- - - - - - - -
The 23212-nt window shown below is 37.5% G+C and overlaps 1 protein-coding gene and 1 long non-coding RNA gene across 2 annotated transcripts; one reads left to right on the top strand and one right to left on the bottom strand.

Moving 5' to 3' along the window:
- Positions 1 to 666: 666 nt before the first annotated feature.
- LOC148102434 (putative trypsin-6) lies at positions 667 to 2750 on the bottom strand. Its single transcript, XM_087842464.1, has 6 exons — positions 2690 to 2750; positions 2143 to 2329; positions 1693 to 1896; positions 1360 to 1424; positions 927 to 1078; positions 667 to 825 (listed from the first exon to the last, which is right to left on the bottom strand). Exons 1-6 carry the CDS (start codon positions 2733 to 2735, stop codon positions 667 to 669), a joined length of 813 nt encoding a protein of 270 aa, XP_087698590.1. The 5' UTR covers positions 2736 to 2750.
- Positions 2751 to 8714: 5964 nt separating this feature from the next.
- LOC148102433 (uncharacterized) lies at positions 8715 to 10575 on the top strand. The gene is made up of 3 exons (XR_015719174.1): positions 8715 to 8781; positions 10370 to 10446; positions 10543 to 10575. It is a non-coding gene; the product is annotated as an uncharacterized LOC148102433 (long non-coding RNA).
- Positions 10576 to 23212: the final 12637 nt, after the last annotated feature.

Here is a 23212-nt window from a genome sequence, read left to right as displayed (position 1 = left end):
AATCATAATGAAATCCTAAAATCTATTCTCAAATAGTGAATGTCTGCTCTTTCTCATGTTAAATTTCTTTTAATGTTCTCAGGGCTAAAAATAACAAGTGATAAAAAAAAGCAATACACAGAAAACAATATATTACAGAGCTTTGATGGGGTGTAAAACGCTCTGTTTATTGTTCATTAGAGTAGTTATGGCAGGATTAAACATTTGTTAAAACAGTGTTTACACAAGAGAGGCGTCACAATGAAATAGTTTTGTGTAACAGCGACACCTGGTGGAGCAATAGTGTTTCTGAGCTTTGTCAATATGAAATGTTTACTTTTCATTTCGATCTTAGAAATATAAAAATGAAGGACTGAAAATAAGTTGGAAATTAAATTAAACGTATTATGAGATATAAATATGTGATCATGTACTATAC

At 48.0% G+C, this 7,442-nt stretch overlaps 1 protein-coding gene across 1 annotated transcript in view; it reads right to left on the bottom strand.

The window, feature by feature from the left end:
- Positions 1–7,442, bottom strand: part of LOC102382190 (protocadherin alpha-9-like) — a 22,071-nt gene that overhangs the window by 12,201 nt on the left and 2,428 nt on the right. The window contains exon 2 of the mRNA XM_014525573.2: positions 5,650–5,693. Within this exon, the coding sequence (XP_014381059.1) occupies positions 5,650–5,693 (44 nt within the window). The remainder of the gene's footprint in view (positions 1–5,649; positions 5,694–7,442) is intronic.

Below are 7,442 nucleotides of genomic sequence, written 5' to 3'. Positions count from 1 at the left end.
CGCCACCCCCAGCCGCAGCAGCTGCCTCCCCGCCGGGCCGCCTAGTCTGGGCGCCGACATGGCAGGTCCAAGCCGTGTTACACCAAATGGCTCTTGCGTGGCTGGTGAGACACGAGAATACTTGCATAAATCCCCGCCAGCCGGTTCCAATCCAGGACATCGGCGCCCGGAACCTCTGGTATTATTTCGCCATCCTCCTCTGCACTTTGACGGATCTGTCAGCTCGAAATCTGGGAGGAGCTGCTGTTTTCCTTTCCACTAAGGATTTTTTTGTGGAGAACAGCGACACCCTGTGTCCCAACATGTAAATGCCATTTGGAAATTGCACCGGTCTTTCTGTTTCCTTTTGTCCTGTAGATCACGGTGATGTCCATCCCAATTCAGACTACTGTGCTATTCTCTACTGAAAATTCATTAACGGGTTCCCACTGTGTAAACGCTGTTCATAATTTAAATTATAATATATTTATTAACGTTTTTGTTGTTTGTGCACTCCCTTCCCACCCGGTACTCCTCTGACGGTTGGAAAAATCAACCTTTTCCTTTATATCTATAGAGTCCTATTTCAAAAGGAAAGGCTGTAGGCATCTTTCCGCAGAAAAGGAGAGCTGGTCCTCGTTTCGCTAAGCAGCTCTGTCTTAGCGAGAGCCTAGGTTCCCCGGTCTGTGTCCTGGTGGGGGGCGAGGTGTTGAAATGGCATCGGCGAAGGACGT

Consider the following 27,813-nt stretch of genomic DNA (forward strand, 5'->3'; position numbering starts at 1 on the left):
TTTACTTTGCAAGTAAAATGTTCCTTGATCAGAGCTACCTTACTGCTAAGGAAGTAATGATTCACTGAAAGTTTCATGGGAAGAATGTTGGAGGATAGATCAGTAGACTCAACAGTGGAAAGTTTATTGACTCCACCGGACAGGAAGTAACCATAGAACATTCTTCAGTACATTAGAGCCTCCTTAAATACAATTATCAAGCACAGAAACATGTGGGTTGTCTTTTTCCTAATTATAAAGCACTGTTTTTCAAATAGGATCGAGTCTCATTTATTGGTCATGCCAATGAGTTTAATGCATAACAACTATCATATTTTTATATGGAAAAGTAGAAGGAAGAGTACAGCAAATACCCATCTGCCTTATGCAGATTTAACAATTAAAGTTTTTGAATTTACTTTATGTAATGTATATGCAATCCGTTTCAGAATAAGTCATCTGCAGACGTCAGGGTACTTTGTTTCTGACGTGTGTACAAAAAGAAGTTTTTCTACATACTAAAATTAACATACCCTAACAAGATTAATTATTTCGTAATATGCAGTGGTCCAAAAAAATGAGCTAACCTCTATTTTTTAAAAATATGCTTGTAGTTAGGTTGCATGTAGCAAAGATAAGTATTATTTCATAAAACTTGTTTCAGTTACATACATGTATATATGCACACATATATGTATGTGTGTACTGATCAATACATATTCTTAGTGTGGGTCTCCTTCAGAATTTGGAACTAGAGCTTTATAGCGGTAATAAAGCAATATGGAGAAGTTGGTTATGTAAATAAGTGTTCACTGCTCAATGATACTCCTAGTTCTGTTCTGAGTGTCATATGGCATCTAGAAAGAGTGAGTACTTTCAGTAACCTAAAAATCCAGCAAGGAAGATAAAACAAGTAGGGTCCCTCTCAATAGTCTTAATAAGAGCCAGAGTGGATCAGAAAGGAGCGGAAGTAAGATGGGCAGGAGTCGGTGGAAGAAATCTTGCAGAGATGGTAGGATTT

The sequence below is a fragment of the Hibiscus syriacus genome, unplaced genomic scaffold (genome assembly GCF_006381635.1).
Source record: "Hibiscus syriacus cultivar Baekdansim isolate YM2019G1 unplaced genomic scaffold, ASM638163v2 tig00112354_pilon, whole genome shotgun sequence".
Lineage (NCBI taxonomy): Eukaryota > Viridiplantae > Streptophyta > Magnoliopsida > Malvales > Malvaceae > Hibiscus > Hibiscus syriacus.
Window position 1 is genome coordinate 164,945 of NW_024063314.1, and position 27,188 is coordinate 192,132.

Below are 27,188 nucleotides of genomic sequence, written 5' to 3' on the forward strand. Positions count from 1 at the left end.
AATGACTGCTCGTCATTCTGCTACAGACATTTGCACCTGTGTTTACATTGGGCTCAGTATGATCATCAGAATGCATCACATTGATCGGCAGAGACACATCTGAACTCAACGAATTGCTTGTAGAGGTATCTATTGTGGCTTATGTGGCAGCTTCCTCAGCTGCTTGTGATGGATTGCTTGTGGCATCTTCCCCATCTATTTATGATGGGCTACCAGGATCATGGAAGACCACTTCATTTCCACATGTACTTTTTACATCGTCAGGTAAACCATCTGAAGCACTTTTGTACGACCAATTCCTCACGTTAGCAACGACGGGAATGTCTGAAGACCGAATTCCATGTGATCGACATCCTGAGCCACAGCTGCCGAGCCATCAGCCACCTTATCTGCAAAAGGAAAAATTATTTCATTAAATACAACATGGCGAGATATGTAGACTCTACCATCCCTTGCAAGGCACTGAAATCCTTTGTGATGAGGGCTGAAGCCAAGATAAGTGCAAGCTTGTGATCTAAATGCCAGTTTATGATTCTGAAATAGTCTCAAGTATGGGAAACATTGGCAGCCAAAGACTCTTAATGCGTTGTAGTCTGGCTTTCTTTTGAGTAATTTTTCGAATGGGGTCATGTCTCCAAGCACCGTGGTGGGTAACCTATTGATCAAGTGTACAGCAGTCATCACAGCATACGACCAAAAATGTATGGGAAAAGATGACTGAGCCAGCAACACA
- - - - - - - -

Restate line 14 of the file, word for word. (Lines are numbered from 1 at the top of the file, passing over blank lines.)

CGCCACCCCCAGCCGCAGCAGCTGCCTCCCCGCCGGGCCGCCTAGTCTGGGCGCCGACATGGCAGGTCCAAGCCGTGTTACACCAAATGGCTCTTGCGTGGCTGGTGAGACACGAGAATACTTGCATAAATCCCCGCCAGCCGGTTCCAATCCAGGACATCGGCGCCCGGAACCTCTGGTATTATTTCGCCATCCTCCTCTGCACTTTGACGGATCTGTCAGCTCGAAATCTGGGAGGAGCTGCTGTTTTCCTTTCCACTAAGGATTTTTTTGTGGAGAACAGCGACACCCTGTGTCCCAACATGTAAATGCCATTTGGAAATTGCACCGGTCTTTCTGTTTCCTTTTGTCCTGTAGATCACGGTGATGTCCATCCCAATTCAGACTACTGTGCTATTCTCTACTGAAAATTCATTAACGGGTTCCCACTGTGTAAACGCTGTTCATAATTTAAATTATAATATATTTATTAACGTTTTTGTTGTTTGTGCACTCCCTTCCCACCCGGTACTCCTCTGACGGTTGGAAAAATCAACCTTTTCCTTTATATCTATAGAGTCCTATTTCAAAAGGAAAGGCTGTAGGCATCTTTCCGCAGAAAAGGAGAGCTGGTCCTCGTTTCGCTAAGCAGCTCTGTCTTAGCGAGAGCCTAGGTTCCCCGGTCTGTGTCCTGGTGGGGGGCGAGGTGTTGAAATGGCATCGGCGAAGGACGT